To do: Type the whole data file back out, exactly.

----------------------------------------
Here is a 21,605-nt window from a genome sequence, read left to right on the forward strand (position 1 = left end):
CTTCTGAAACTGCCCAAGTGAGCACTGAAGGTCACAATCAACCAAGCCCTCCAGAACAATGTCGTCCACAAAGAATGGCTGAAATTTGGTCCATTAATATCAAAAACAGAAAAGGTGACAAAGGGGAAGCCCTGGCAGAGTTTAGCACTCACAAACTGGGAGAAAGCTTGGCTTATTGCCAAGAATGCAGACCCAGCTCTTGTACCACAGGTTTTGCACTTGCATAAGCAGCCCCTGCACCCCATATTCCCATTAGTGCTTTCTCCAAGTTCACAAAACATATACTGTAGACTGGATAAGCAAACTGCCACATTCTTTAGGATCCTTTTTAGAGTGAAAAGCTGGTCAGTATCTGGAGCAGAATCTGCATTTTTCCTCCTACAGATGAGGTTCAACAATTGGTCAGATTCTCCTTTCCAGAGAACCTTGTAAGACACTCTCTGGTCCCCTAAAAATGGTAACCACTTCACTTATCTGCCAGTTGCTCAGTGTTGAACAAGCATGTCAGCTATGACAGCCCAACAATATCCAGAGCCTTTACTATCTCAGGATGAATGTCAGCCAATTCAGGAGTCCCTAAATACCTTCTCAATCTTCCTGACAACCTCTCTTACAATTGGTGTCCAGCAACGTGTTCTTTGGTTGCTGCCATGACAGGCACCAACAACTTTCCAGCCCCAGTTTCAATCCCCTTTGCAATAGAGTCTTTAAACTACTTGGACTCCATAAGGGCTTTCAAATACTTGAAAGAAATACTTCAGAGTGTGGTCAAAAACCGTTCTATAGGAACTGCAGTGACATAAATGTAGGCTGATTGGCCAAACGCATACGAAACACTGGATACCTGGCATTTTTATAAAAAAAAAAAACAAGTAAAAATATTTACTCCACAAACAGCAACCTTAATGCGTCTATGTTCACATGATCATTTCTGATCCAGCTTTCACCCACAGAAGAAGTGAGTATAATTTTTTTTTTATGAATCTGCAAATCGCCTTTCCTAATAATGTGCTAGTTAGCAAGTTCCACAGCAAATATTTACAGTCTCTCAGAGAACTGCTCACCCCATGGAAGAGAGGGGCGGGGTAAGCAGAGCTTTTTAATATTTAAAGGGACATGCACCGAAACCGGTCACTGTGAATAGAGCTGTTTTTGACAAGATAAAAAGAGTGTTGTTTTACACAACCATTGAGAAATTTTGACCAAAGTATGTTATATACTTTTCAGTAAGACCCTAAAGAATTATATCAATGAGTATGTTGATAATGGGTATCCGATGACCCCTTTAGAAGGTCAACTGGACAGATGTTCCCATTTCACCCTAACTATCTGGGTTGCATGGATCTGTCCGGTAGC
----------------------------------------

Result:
Here is a 21,605-nt window from a genome sequence, read left to right on the forward strand (position 1 = left end):
CTTCTGAAACTGCCCAAGTGAGCACTGAAGGTCACAATCAACCAAGCCCTCCAGAACAATGTCGTCCACAAAGAATGGCTGAAATTTGGTCCATTAATATCAAAAACAGAAAAGGTGACAAAGGGGAAGCCCTGGCAGAGTTTAGCACTCACAAACTGGGAGAAAGCTTGGCTTATTGCCAAGAATGCAGACCCAGCTCTTGTACCACAGGTTTTGCACTTGCATAAGCAGCCCCTGCACCCCATATTCCCATTAGTGCTTTCTCCAAGTTCACAAAACATATACTGTAGACTGGATAAGCAAACTGCCACATTCTTTAGGATCCTTTTTAGAGTGAAAAGCTGGTCAGTATCTGGAGCAGAATCTGCATTTTTCCTCCTACAGATGAGGTTCAACAATTGGTCAGATTCTCCTTTCCAGAGAACCTTGTAAGACACTCTCTGGTCCCCTAAAAATGGTAACCACTTCACTTATCTGCCAGTTGCTCAGTGTTGAACAAGCATGTCAGCTATGACAGCCCAACAATATCCAGAGCCTTTACTATCTCAGGATGAATGTCAGCCAATTCAGGAGTCCCTAAATACCTTCTCAATCTTCCTGACAACCTCTCTTACAATTGGTGTCCAGCAACGTGTTCTTTGGTTGCTGCCATGACAGGCACCAACAACTTTCCAGCCCCAGTTTCAATCCCCTTTGCAATAGAGTCTTTAAACTACTTGGACTCCATAAGGGCTTTCAAATACTTGAAAGAAATACTTCAGAGTGTGGTCAAAAACCGTTCTATAGGAACTGCAGTGACATAAATGTAGGCTGATTGGCCAAACGCATACGAAACACTGGATACCTGGCATTTTTATAAAAAAAAAAAACAAGTAAAAATATTTACTCCACAAACAGCAACCTTAATGCGTCTATGTTCACATGATCATTTCTGATCCAGCTTTCACCCACAGAAGAAGTGAGTATAATTTTTTTTTTATGAATCTGCAAATCGCCTTTCCTAATAATGTGCTAGTTAGCAAGTTCCACAGCAAATATTTACAGTCTCTCAGAGAACTGCTCACCCCATGGAAGAGAGGGGCGGGGTAAGCAGAGCTTTTTAATATTTAAAGGGACATGCACCGAAACCGGTCACTGTGAATAGAGCTGTTTTTGACAAGATAAAAAGAGTGTTGTTTTACACAACCATTGAGAAATTTTGACCAAAGTATGTTATATACTTTTCAGTAAGACCCTAAAGAATTATATCAATGAGTATGTTGATAATGGGTATCCGATGACCCCTTTAGAAGGTCAACTGGACAGATGTTCCCATTTCACCCTAACTATCTGGGTTGCATGGATCTGTCCGGTAGC